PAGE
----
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Adopting healthy habits: how to fail in order to learn and how to ask for help

London, UKLearning Ltd

In the final webinar in his Organizational Learning Reimagined and Redefined series Dr Nigel Paine is joined by Dr Andy Billings, senior partner at Future Ready and former head of Profitable Creativity at the video game company Electronic Arts to discuss the behaviours that create healthy, engaged learning organizations.


Fear at work is always toxic. Mistakes are massive learning opportunities. No one should be nervous about asking for help. At the heart of a healthy organization is the ability to ask for help. These are some of Dr Nigel Paine’s opening lines in his recent webinar, Adopting healthy habits: how to fail in order to learn and how to ask for help. The webinar was the latest in The Organizational Learning Reimagined and Redefined Series, where Paine has talked about the importance of organizational learning, as a strong complement to individual learning, and why organizations need to rethink their whole approach.

While the previous webinars talked about building the organizational brain and the need to embrace external insights to drive change, this one focused on the behaviours that create healthy, engaged learning organizations. Paine says asking for help needs to be viewed as a positive – when individuals ask for help it enables organizations to succeed, to learn, grow, innovate, adapt, be resilient…But, too often, asking for help is viewed as a weakness, an admission of failure, and so people don’t do it. And when people feel they can’t ask for help they tend to wear a mask. They pretend they know things when they don’t, they don’t ask for help when they should, and this behaviour has all sorts of serious consequences

Asking for help is at the heart of a learning culture. It’s how we all learn and encourage others to learn too.

Someone else who has a lot to say about healthy learning cultures is Dr Andy Billings, senior partner at Future Ready and former head of Profitable Creativity at the video game company Electronic Arts (EA). Billings was Paine’s guest speaker on the webinar and he talked about how he struck that balance between fostering creativity and innovation and meeting business demands. The two aims aren’t actually separate, but intertwined. Creativity and innovation drive business success, but only when failure is allowed and people can ask for help.

“My biggest and most important challenge has always been: how do I protect the fragile flame of creativity with its inherent unpredictability, whilst delivering the business needs of a public company that loves financial predictably? 

To do this, I had to remove the fear of failure from the equation and build teams that shared their knowledge and helped each other grow in order to innovate constantly. I also had to create a culture that allowed everyone to have honest and productive conversations with their colleagues and banish product islands that put up fences and tried to repel all boarders. EA was full of healthy habits that supported what we did and helped build and sustain an environment where we could be successful again and again.”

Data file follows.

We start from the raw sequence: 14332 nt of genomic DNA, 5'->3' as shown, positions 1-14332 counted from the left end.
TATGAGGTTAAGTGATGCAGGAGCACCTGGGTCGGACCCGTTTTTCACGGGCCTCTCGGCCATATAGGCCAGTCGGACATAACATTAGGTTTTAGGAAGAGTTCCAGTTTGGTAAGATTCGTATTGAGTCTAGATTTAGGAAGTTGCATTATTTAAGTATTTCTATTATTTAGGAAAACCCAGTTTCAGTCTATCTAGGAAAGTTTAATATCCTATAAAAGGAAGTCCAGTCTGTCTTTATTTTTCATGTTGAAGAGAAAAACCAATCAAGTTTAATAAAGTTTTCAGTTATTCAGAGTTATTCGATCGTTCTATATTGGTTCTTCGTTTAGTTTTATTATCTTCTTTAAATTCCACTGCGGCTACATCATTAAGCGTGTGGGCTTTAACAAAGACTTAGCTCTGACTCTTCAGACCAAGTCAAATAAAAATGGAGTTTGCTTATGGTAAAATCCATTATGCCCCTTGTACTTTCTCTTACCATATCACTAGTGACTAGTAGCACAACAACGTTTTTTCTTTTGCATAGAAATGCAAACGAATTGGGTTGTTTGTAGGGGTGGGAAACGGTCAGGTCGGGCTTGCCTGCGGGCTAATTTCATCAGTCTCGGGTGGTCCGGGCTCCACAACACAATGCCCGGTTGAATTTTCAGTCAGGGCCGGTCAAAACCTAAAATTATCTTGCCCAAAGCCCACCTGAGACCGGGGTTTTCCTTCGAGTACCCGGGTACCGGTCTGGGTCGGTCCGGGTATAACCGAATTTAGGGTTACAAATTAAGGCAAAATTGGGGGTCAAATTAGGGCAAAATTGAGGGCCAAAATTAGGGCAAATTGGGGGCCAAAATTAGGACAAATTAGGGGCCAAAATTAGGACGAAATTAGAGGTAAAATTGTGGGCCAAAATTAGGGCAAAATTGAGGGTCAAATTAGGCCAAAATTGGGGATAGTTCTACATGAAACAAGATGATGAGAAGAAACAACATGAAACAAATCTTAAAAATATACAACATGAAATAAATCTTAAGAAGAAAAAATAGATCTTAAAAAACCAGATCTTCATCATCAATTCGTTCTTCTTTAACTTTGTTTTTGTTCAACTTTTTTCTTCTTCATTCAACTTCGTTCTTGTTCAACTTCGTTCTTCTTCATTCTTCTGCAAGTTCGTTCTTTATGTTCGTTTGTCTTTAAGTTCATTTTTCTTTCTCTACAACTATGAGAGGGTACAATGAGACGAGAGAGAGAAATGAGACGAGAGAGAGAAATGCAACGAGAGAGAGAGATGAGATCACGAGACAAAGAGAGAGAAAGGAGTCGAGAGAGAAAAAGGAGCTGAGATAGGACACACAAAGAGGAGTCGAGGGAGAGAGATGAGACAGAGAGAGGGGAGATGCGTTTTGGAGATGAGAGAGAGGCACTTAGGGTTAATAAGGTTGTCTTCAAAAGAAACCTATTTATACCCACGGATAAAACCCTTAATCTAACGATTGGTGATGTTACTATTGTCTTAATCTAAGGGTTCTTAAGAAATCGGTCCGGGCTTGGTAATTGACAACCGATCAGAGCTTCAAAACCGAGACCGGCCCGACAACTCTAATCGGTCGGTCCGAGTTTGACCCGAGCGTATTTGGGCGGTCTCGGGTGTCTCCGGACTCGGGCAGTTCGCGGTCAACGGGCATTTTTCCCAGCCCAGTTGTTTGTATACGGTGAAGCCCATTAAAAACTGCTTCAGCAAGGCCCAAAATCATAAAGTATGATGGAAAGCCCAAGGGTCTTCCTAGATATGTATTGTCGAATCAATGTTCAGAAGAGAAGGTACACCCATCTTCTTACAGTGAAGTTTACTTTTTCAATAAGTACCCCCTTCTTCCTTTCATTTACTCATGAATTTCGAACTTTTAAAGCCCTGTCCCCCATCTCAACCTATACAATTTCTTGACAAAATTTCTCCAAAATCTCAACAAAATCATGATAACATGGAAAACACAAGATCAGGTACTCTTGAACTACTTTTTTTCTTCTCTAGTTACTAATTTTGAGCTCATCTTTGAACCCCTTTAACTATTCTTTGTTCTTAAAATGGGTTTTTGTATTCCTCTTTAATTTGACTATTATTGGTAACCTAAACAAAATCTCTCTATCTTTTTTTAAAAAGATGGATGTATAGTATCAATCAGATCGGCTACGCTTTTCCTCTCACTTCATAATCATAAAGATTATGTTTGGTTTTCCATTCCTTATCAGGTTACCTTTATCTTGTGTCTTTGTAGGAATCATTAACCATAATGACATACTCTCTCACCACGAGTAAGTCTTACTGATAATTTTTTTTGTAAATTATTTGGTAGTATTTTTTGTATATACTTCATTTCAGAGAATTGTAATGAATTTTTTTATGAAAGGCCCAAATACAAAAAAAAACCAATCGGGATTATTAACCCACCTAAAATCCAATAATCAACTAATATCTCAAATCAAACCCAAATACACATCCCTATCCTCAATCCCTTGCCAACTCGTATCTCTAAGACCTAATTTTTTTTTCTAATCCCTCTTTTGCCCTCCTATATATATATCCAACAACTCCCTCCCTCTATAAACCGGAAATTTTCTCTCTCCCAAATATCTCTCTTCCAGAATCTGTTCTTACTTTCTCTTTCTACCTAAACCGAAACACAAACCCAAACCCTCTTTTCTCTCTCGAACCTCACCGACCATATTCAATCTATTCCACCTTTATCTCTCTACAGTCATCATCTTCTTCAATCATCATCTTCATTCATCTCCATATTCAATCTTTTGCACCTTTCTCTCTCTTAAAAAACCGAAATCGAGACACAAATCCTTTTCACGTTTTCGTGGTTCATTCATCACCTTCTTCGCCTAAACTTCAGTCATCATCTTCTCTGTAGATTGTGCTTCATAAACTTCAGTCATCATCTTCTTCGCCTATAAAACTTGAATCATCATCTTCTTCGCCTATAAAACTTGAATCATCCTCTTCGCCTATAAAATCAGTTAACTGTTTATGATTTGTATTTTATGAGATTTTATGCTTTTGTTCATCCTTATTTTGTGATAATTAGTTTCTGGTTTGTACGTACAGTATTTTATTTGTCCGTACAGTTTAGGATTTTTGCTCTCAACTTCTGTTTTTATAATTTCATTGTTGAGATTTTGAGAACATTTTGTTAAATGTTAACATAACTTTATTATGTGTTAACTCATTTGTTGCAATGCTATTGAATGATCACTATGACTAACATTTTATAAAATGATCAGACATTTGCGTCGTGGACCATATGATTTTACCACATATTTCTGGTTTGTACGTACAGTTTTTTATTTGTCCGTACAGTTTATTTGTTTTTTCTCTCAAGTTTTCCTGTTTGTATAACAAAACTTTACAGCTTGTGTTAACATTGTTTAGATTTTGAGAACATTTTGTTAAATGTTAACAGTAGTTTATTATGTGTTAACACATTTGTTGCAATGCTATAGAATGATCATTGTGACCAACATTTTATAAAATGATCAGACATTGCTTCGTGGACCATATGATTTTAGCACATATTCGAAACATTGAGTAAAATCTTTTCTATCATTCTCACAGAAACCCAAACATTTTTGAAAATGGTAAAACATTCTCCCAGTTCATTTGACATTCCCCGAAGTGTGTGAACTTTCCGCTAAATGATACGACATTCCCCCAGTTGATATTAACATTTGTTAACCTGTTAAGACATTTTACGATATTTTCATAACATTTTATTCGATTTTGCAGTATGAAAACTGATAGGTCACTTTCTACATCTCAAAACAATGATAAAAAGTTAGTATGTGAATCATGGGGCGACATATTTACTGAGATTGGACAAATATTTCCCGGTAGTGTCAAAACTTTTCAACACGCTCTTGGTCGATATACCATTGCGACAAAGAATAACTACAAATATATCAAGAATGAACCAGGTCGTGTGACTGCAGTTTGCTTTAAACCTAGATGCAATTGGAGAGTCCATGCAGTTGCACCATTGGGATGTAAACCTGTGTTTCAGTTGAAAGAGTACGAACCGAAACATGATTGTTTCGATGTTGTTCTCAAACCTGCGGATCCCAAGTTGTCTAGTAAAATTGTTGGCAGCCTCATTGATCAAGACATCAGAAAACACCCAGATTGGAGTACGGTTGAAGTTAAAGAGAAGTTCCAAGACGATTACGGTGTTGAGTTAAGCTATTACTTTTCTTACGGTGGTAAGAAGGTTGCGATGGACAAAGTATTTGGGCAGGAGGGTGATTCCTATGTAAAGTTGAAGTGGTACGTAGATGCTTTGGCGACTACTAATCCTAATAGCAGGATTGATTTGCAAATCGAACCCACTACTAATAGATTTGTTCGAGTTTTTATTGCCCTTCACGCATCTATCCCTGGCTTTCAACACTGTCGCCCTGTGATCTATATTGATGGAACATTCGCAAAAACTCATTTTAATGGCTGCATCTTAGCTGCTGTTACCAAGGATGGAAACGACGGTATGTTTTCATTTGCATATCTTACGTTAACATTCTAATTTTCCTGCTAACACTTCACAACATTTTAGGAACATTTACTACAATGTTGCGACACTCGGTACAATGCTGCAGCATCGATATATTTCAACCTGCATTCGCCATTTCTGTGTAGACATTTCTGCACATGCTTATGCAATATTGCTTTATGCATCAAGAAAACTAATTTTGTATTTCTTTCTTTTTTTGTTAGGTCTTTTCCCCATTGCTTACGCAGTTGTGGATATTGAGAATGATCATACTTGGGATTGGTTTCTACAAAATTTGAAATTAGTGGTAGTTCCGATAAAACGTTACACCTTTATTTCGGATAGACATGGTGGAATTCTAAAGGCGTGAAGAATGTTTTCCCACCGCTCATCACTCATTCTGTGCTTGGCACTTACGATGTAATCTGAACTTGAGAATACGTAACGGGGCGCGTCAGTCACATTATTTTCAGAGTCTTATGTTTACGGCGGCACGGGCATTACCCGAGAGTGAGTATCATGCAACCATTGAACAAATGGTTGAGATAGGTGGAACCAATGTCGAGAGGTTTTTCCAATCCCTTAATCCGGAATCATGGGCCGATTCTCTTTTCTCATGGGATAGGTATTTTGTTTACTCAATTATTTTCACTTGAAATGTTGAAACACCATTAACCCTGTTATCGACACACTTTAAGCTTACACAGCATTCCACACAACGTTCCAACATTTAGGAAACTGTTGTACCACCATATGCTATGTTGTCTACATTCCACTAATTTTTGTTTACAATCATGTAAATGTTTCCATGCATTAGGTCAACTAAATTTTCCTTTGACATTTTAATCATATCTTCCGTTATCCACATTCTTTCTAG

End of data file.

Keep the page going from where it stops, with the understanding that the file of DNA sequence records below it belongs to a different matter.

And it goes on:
At EA, Billings says everyone knew and accepted that failure was more common than success, but crucially, they didn’t view it as failure. “Setbacks, mistakes, mis-directions – however you want to call them – are a fact of life in the entertainment business.”

Billings say organizations (all organizations, not just those in the entertainment space) need to create the right environment for creativity and innovation to flourish, for new ideas and inventions to surface and be explored, continuously. “You can’t directly control innovation and you can’t directly control invention. You can create the environment for lots of ideas. And all of those ideas are not going to be successful. In fact, only a tiny, tiny percentage of them are going to be effective.”

When Billings says a tiny, tiny percentage, he means it –99.9% of ideas will not work out, he says, which is why it’s so important organizations create what he calls an ‘engine of new ideas’, to create the 0.1% that do. 

It’s all about culture, a culture of learning, innovation, exploration and collaboration. At EA, when ideas didn’t work out, there was no stigma attached. It wasn’t failure, nobody felt ashamed. The idea hadn’t work and they moved on, taking their learning into new areas of exploration.

Innovation isn’t limited to creative industries or creative professionals. Organizations have to continually seek to innovate and improve at every level in today’s digital, disruptive world. During Billings’ time at EA, the organization went through digital transformation – from selling video games 100% through physical retail to just 10% physical retail and 90% digital. That meant distribution innovation, marketing innovation, logistics innovation…

This can only happen when organizations create the right environment. Paine says the starting point is not ‘creating a learning culture’ this is the end point when you change the culture in a workplace. Organizations need to be thinking about trust, empowerment and engagement, about having diverse teams where people learn together and challenge each other’s thinking, and about leadership. This environment fosters collaboration, sharing, the creation of ideas, decision making and a sense of purpose. “And when you’ve got all that, you’ve got the chance of a learning culture,” he says. 

Watch the recording or to listen to the previous webinars here